Russians cross border to Norway for Pride Parade
“This is historic, so close to the Russian border and still it feels safe,” says Valentina Likoshva, LGBT activist from Murmansk.
She was one of about 50 people from Russia, Belarus and Kazhakstan who joined the first ever pride parade in Kirkenes, Norway’s border town to Russia in the north. Valentina is psychologist and was the leader of “The house of Equality” project at Maximum, the group for support of LGBT community in Murmansk. Maximum was an NGO that closed down after being listed as “foreign agent” a few years ago.
In Russia, pride demonstrations have often turned vilolent and are said to be among the world’s most dangerous.
In 2013, Russia introduced legislation to outlaw propaganda of non-traditional sexual relationships towards minors. The law had a chilling effect on gay and lesbian rights activists and led to increased violence towards them across Russia.
Saturday’s pride parade in Kirkenes was everything else than violent.
With the town mayor in front, and smiling police standing side-by, the participants walked from the children’s school through the residental area to the central square. Here were people from Murmansk, from Arkhangelsk, Moscow and St. Petersburg. And some few other former Soviet republics.
“This dream started a few years back and today it became true, a joint Norwegian-Russian pride parade. Unfortunately, it didn’t took place on both sides of the border like we first hoped for, but we are really satisfied,” says Ingvild Endestad.
She is one of the local organizers of the Barents pride.
“It is not last time we are here,” she says, but can’t tell when Russian LGBT supporters can travel across the border for the next pride parade. “Maybe next year, we have to see,” smiles Ingvild Endestad and proclaims “we have written history.”
“Love is love” shouted the participants. In English and Russian. Ukrainian and Russian flags could be seen waving side-by-side in between posters and banners reading “Love without borders” - “Majority doesn’t exist” - “Stop homophobia” and “Love has no borders”.
Both Amnesty International and the Norwegian Helsinki Committee participated in the parade that ended a weekend where lack of LGBT rights in Russia were discussed at workshops and a in panel debate at the Community House.
Amnesty has campaigned against Chechen authorities since the Russian newspaper Novaya Gazeta earlier this year published reports that Chechen authorities had detained, tortured and even killed gay men. In Grozny, authorities responded by claiming that gay men do not exists in the Republic, even as they defended killing them in the name of “honor.”
Investigative reporter with Novaya Gazeta, Elena Kostuchenko, was one of the participants that travelled all north to Kirkenes for the seminar and pride parade.
“This is wonderful,” she tells the Barents Observer. “It is very significant because it is so close to Russia. People here live their life without fear.”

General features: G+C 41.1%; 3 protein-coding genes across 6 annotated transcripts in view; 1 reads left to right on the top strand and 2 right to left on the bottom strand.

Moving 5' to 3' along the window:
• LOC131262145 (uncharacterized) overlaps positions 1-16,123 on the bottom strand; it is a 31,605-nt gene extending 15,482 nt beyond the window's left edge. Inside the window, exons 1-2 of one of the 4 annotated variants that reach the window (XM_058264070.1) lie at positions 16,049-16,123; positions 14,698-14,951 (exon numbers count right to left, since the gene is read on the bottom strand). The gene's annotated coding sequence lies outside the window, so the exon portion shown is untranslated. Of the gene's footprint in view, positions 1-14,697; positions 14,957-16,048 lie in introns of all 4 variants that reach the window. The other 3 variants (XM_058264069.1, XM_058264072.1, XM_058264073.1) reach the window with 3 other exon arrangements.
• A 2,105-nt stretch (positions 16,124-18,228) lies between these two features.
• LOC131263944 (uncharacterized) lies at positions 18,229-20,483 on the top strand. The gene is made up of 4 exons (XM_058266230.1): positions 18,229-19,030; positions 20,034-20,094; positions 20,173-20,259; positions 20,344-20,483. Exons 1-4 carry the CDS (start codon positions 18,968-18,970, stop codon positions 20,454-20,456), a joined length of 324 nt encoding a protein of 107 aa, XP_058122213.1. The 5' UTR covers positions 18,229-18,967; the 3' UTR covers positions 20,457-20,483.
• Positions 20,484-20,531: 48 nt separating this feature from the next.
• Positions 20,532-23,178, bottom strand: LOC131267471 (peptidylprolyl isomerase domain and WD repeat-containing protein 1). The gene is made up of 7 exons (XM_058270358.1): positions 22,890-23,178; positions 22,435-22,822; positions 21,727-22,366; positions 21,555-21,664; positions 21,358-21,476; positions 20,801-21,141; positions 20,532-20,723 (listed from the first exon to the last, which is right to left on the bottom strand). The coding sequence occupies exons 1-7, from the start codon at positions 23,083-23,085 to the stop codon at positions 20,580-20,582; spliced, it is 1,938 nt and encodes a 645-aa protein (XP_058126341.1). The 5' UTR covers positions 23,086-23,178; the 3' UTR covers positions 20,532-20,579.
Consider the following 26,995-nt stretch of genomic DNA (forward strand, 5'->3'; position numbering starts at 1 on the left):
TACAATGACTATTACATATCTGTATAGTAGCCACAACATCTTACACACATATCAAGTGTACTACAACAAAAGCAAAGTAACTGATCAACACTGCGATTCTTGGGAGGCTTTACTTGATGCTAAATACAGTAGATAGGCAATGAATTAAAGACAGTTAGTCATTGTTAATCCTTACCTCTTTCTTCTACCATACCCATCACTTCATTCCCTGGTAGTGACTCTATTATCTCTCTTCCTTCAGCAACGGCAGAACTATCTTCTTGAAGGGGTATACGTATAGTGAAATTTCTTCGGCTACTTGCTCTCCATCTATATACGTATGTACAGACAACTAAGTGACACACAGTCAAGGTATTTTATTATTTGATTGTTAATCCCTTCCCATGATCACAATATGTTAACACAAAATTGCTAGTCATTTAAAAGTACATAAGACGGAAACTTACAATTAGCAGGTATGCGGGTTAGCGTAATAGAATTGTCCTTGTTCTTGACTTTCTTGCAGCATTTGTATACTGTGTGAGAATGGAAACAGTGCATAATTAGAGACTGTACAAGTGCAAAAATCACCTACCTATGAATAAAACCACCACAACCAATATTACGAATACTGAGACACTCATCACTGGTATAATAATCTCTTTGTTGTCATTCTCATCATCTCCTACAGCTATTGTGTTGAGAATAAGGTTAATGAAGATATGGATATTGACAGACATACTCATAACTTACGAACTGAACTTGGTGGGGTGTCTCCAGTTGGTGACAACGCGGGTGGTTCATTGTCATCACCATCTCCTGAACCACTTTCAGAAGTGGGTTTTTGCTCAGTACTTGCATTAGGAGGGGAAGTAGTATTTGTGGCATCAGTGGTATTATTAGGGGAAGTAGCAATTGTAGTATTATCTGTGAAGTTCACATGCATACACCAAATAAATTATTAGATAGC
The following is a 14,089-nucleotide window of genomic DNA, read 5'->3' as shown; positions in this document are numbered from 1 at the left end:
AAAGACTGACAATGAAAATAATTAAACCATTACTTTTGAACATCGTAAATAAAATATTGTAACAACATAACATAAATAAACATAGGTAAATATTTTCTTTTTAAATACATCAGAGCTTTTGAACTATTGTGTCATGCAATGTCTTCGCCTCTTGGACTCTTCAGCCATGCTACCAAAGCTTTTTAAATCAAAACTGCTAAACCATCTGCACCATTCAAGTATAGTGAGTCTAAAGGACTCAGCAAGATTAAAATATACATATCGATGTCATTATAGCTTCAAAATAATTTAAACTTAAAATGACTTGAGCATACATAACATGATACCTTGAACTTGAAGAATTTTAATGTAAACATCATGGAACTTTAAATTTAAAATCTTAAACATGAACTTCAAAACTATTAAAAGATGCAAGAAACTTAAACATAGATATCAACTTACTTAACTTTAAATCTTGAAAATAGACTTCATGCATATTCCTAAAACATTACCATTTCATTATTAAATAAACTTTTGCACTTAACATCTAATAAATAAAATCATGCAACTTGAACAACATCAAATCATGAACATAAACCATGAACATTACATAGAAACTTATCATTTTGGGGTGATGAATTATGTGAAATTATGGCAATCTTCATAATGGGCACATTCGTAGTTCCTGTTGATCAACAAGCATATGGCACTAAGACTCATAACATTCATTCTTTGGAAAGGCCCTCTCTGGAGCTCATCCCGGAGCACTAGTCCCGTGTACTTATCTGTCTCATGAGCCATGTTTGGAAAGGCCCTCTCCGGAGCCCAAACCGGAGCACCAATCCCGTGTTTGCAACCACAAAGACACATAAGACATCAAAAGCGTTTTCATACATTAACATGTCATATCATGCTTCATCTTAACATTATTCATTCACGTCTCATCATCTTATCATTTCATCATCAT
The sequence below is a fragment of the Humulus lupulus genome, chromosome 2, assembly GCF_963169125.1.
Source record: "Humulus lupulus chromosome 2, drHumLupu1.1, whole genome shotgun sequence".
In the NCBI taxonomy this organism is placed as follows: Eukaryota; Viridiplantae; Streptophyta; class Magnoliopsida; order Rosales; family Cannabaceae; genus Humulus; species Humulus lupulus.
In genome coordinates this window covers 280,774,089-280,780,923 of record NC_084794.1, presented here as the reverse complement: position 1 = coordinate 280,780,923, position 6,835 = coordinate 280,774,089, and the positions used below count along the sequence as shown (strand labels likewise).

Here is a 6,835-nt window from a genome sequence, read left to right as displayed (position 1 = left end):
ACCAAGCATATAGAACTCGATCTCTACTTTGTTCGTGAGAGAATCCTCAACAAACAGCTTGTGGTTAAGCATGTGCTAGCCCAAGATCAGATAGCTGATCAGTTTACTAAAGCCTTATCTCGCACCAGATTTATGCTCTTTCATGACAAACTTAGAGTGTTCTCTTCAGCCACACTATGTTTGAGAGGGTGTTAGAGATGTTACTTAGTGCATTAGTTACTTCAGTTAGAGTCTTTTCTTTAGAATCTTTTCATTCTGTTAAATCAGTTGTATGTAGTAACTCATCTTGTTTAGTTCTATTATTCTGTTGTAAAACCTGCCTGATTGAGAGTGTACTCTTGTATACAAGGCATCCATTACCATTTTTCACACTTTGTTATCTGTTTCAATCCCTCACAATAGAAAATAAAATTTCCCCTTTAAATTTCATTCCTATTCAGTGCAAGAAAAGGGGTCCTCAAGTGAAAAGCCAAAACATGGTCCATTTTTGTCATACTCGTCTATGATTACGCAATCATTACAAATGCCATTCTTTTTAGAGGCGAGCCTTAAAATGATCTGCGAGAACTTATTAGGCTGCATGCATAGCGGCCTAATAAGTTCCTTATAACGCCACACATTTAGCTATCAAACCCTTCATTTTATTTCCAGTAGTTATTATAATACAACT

At home, Elena has been assaulted and arrested on several occasions in retribution for her journalism and activism.
“I hope it will be more meeting places like this, also a second pride parade in Kirkenes later. I have many friends that would like to come,” she says.
The aggressive homophobia of the Chechen authorities is replicated throughout society, so that gay men have to hide their identities even from their families and closest friends for fear of being attacked and killed.
Also in Murmansk, a three hour drive from Kirkenes, the gay and lesbian community have troubles with the state. In 2009, Sergey Alexeenko founded the LGBT-friendly NGO called Maximum. The organization provided psychiatric support for youth, before it was forced to close down after being branded as “foreign agents.” Cross-border cooperation between LGBT groups is not ok with Russian authorities. At least not when the Russian group received funding from their foreign partners. It is claimed to be foreign interference in domestic politics, according to the interpretation of the law.
At the town square in Kirkenes, Sergey Alexeenko spoke to the audience about life on the other side of the border.
“Murmansk and Kirkenes are similar far north and we have the same climate, but realities are very different,” Alexeenko started.
“In Norway, we meet openness and kindness,” he said and looked towards the four police officers who stood on the edge of the crowed.
“In Russia, it is totally the opposite. Realities in Russia remind about last century. Today in the former Soviet republics it is very, very dangerous to be whoever you are. You can lose you job, you can die, you can lose your family simply because you want to be yourself,” Sergey Alexeenko said.
“These trends are just becoming bigger because there isn’t any support to get from the government.”
Mayor Rune Rafaelsen says to the Barents Observer that Kirkenes is a hub for cross-border relations, also for those who’s activities are considered controversial by Russian authorities.
“It is great that we can have such network meetings in Kirkenes. For me, it is important to support the LGBT community. This is an important part of Norwegian-Russian people-to-people contacts,” Rafaelsen says.
When speaking at the town square, the Mayor started by quoting Norway’s King Harald who in a speech in support of diversity and tolerance earlier this year called for all Norwegians to take care of each other.
“Norwegians are girls who love girls, boys who love boys and boys and girls who love each other.”